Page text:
While yearly sales numbers continue to lag pre-Covid-19 numbers—128,282 in 2021 compared to 143,703 in 2019—the recent trends have exerted confidence among home developers. Niranjan Hiranandani, Managing Director of Mumbai-based real estate major Hiranandani Group and National Vice-Chairman, NAREDCO, says the ball has been set in motion as a large section of the millennial population has now got the chance to own homes. “The recent measures by various state governments like cut in duty, record low home loan rates, and the necessity and the security of owning a home is here to stay. It will continue to drive home sales for years to come,” Hiranandani tells BT.

Aggarwal from Signature Global expects this trend to define the current decade for the country’s housing market. “There is a reason why we are now observing well over 50 per cent jump in both sales and new launches. I expect this trend to continue boosting the market till 2030,” he says. “We expect some short-term lull in market activity given the rise in Covid cases and restrictions being put in place by state governments. With physical site visits likely to be impacted, sales momentum may see some temporary sluggishness. But India’s residential sector has witnessed green shoots of recovery and is expected to gain further momentum,” says Samantak Das, Chief Economist and Head Research & REIS, India, JLL.

One of the key factors that has encouraged homebuyers is affordability. As per a recent analysis by analyst firm Knight Frank, home purchase affordability is now at a “historic low across Indian cities”. In the country’s leading housing markets—Mumbai, Delhi-NCR and Bengaluru—the ratio of EMIs to household income has come down significantly in the past few years. From 97 per cent in 2014 and 68 per cent in 2019, it stood at 53 per cent in 2021 in the country’s largest market Mumbai. For Delhi-NCR, it now stands at 28 per cent from 35 per cent in 2018 and 70 per cent in 2012.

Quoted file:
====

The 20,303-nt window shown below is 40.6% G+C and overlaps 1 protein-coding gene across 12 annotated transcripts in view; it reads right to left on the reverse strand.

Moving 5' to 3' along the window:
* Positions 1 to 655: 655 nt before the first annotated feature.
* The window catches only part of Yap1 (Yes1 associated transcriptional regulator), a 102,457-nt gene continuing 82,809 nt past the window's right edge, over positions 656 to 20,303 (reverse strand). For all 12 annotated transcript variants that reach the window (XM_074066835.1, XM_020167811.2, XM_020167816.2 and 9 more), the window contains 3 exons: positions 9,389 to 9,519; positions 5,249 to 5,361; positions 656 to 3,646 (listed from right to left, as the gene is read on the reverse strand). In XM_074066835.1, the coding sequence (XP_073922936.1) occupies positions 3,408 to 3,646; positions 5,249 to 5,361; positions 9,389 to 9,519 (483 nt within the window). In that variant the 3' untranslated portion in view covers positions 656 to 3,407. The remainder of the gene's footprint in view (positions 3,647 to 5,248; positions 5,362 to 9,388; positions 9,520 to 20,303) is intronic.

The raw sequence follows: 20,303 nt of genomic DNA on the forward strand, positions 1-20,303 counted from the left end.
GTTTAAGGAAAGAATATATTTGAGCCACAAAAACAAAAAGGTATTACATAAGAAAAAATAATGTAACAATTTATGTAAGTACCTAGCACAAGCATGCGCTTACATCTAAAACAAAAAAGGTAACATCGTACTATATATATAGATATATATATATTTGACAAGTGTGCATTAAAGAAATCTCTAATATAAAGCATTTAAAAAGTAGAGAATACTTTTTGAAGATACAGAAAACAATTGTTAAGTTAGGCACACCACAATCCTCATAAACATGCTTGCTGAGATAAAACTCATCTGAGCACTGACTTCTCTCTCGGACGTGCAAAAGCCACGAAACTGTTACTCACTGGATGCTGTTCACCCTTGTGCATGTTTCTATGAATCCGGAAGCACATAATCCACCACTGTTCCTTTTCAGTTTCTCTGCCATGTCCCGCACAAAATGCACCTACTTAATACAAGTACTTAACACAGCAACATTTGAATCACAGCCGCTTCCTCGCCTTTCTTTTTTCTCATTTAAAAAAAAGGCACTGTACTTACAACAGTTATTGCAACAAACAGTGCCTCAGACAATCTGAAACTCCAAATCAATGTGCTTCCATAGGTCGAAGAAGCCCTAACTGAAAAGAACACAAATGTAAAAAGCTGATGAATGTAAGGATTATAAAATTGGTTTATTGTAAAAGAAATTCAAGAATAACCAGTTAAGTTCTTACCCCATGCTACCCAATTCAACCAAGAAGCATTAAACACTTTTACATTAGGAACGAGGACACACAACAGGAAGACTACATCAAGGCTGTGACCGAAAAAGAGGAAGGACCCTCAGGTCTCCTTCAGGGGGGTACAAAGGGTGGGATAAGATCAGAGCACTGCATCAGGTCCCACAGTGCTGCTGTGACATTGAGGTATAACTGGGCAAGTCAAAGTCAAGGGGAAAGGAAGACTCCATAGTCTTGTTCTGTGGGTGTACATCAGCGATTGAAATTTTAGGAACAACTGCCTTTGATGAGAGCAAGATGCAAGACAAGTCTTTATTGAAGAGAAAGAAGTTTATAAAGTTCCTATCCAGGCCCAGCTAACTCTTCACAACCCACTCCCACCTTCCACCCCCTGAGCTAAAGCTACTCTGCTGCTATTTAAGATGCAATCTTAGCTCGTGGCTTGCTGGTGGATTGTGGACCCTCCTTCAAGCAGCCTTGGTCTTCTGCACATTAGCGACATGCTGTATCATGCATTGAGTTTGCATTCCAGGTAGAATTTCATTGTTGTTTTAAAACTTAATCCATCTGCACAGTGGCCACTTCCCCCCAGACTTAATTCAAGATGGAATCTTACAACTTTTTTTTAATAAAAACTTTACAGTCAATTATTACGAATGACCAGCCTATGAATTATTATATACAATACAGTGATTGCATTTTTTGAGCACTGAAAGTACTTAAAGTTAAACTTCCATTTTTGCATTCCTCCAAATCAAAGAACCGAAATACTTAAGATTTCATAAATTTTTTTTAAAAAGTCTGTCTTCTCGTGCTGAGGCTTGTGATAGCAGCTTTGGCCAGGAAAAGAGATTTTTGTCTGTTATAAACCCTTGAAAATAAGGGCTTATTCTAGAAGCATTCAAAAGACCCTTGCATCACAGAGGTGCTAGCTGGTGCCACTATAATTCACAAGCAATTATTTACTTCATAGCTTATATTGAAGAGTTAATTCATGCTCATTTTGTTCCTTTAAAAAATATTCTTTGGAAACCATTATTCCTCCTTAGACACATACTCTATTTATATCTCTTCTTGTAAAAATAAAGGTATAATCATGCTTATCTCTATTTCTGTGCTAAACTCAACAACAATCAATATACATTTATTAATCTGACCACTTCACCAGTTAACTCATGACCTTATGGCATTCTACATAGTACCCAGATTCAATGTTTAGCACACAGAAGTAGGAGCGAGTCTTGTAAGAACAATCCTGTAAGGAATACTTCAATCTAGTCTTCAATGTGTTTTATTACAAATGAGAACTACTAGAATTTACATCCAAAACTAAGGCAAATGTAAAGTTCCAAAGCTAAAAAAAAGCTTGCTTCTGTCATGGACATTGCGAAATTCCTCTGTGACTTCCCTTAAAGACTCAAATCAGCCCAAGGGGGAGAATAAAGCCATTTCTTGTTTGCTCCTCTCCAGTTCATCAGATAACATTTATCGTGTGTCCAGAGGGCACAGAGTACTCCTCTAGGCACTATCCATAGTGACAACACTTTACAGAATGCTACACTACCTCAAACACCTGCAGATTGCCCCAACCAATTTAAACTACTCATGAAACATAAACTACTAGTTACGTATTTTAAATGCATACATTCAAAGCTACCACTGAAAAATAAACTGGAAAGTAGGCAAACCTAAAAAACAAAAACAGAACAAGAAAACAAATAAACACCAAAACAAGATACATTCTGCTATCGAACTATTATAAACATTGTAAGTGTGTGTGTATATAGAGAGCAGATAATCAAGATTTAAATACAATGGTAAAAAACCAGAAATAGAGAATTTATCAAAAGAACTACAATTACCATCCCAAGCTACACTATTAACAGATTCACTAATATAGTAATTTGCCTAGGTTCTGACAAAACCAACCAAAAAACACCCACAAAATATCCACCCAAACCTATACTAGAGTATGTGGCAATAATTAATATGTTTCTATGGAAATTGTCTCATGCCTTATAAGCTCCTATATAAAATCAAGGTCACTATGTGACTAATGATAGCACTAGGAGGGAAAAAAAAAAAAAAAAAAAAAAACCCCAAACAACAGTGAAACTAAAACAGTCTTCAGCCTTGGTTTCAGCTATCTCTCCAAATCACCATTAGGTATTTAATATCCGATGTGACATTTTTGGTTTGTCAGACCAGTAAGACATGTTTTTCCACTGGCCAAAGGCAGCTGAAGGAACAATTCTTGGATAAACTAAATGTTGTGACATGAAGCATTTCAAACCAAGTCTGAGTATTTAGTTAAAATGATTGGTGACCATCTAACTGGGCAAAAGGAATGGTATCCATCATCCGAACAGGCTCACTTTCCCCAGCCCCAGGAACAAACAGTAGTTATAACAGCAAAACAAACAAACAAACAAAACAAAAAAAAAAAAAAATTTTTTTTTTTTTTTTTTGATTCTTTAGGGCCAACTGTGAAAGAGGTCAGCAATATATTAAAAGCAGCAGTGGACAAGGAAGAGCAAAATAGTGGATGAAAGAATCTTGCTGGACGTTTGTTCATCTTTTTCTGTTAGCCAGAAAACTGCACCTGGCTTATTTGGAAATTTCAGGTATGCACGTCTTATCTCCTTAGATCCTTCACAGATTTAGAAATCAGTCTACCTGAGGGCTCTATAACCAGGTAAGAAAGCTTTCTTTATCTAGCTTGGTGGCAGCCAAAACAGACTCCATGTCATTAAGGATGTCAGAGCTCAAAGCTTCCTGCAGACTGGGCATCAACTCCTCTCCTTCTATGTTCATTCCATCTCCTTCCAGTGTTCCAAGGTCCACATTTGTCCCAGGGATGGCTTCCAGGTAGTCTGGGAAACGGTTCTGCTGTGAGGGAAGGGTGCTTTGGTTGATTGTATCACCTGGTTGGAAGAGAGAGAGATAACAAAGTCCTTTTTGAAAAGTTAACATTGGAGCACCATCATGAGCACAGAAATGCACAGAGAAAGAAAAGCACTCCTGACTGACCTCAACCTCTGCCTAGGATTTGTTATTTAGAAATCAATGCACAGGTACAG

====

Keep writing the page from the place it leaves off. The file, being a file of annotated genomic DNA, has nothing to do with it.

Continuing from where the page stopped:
According to Shishir Baijal, Chairman & MD, Knight Frank India, over the past decade, the housing market has undergone a structural transformation on both demand as well as supply side. This has made the environment for home buying relatively attractive and safe. “However, the key catalyst remained affordability, which has witnessed gradual improvement since 2015. For most part of the past five to six years, residential prices corrected leading to better affordability, while the recent reduction in home loan interest rates to below 6.5 per cent has been a deciding factor in the significant improvement in home affordability in the past 24 months,” he says.

As a result, notes real estate market analyst Anarock Property Consultants, unsold inventory in the sector has come down significantly after it peaked in 2020. Data shows, overall inventory levels stood at 32 months at the end of 2021—down from 55 months in 2020. And it is now nearly at the pre-Covid-19 levels of 30 months’ inventory as IT- and tech-driven markets like Bengaluru lead the pack with only 21 months’ inventory. (Inventory measured in months indicates the number of months it will take for the current unsold housing stock on the market to sell at the current absorption rate. An inventory overhang of 18-24 months is considered relatively healthy.)

According to Anarock’s estimates, the overall inventory overhang is likely to come down further in the coming quarters if a high-impact third Covid-19 wave does not break the pace. “Factoring in the current housing sales momentum and guarded new supply across cities”, the outlook is positive, it said.